Five Squared is geared for using what you’ve got on hand, and it’s an excellent choice for beginners. I realize a beginner quilter might not have that many scraps, but don’t worry, you can use 5 charm packs instead. And remember, with scrappy quilts, anything goes…

Because I like a controlled scrappy look, I decided to make mine using color-coordinated blocks with as many different colorways as my fabric would allow. I used only what I had, I bought nothing new (with the exception of the backing).

preliminary sorting of my precuts

That said, I went through all my fabric and ended up with 14 different colorways: red, pink, coral, taupe, gray, aqua, teal, orange, dark blue, purple, beige, yellow, green and low volume. Ideally, 2 of 15 different colored blocks would balance out the quilt equally, but I improvised and made 4 low volume blocks instead.

While I wish I could take all my quilts to be professionally quilted, it’s not in the budget so often times I do the quilting myself. It’s certainly not my favorite part of the quilting process but once I get going I don’t mind it all that much.

I quilted mine with serpentine stitched lines approximately 7/8″ apart, marked with a hera marker. I used Aurifil 50wt thread 2026, Chalk.

Here’s something interesting…while i was working on my quilt I did a story on Instagram asking quilters if they, at some point while quilting, unpin and repress their quilt. I was curious because I do when I’m nearing the right-hand side edge, and here’s why. At that point I’ve had the quilt rolled up pretty tight to fit through the throat of my machine, and it’s rather wrinkled. When I get to that section, I feel that taking extra time to press and repin gives me a smoother, flatter finish. Do other quilters do this I wondered? Here’s what they said…

Overwhelmingly no! I was surprised not many people did. Who knew? Guess I’m in the minority on that one.

Anyway…for the backing I purchased Dear Stella Fabrics Flockstar Blush because it had every color in it that I used on the front. I absolutely love this fabric!

And it blended lovely with Moda’s Rainy Day! Umbrella Pink that I used for the binding, which I also had on hand, left over from when my Boxed Candy Toss Quilt was featured on the Moda Bake Shop.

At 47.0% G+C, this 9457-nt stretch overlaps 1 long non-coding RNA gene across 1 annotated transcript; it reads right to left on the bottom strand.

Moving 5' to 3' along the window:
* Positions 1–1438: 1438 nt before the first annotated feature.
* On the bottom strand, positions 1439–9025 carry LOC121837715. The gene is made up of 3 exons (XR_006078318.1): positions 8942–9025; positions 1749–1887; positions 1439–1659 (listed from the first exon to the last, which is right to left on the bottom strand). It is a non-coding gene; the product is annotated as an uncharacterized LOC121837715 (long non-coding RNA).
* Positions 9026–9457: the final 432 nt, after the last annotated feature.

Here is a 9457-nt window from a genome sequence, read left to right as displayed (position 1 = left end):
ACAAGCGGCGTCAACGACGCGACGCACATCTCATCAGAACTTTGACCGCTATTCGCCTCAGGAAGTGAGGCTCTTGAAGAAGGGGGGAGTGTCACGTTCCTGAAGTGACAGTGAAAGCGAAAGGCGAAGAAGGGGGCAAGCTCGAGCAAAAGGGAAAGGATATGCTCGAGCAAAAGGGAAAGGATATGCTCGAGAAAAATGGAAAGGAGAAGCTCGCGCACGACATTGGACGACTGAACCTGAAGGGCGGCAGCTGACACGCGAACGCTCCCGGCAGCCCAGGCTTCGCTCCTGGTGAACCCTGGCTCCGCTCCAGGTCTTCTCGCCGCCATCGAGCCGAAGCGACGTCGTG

Here’s my finished Five Squared quilt.

Not that I’m wishing away summer by any stretch but I am looking forward to cooler weather so I can finally use this beauty!

quilt blocks, quilting, Quilting 101, tutorials, Uncategorized

How to Sew Accurate Flying Geese

There’s no doubt flying geese are essential to quilting and they’re fun to experiment with. They give quilts an interesting perspective and can be addicting to make once you get started.

If you’re new to quilting or having trouble with your flying geese blocks, here’s an easy tutorial on how to sew an accurate flying geese unit that won’t need squaring up.

To get started, cut fabric to the required sizes. You’ll need a rectangular piece for the background and two squares for the sides. The flying geese I made in this tutorial are based on the measurements below.

Once your fabric is cut, draw a diagonal line on the wrong side of both side squares. Place a marked square on the right hand side of the rectangle, as illustrated, lining up the outside edges. Pin together.

NOTE: You can choose to sew the first square on either the left or right hand side, there will be no difference in the outcome.

The next step is sewing the pinned pieces together. But before sewing, be sure to follow this important tip…instead of sewing directly on the drawn line, sew just along side of it.

And here’s why. By having sewn along side of the drawn line, it frees up about a thread’s width of space so when you press the fabric to the corner, the new piece will line up accurately. That small width might seem minor, but it can make all the difference in your finished unit.

Here’s how to set your foot and needle before sewing…

And this is what it looks like sewn just to the right of the line…

A rule of thumb to follow is to sew to the right of the drawn line for the right hand side of the flying geese unit and sew to the left of the line on the left hand side of the unit.

Once you’ve finished sewing, cut ¼” away from the sewn line. Press the square to the corner.

Your results will be a nicely aligned corner. 🙂

To finish your flying geese, repeat the same steps for the opposite side. Place the fabric with the drawn line as shown. Pin.

Sew just along side of the line.

Cut away the corner and press.

And done! A finished flying geese with no trimming required. 🙂

Simple, right?

I made my blocks for a Swoon quilt I have in the works. If you’re making several for a project, they can be chain pieced, one side at a time. It’s a great time-saver.

Now that you’ve added the traditional flying geese block to your quilting repertoire it’s time to experiment and have some fun!